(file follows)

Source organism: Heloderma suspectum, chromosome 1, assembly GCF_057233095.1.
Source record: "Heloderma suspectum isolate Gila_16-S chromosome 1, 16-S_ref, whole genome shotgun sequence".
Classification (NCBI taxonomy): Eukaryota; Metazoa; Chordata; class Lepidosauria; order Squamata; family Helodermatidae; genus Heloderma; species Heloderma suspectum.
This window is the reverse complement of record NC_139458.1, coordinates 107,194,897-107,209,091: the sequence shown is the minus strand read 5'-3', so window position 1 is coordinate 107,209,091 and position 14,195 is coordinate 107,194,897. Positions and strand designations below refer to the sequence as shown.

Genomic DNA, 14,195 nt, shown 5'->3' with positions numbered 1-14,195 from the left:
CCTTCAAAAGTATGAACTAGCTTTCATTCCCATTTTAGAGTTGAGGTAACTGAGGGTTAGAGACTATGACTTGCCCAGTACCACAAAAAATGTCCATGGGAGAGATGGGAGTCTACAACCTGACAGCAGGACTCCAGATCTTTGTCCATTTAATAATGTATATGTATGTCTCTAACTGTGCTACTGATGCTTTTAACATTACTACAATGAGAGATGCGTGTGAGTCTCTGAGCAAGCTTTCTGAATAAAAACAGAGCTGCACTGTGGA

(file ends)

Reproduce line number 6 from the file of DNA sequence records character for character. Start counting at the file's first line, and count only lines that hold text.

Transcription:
CCTTCAAAAGTATGAACTAGCTTTCATTCCCATTTTAGAGTTGAGGTAACTGAGGGTTAGAGACTATGACTTGCCCAGTACCACAAAAAATGTCCATGGGAGAGATGGGAGTCTACAACCTGACAGCAGGACTCCAGATCTTTGTCCATTTAATAATGTATATGTATGTCTCTAACTGTGCTACTGATGCTTTTAACATTACTACAATGAGAGATGCGTGTGAGTCTCTGAGCAAGCTTTCTGAATAAAAACAGAGCTGCACTGTGGA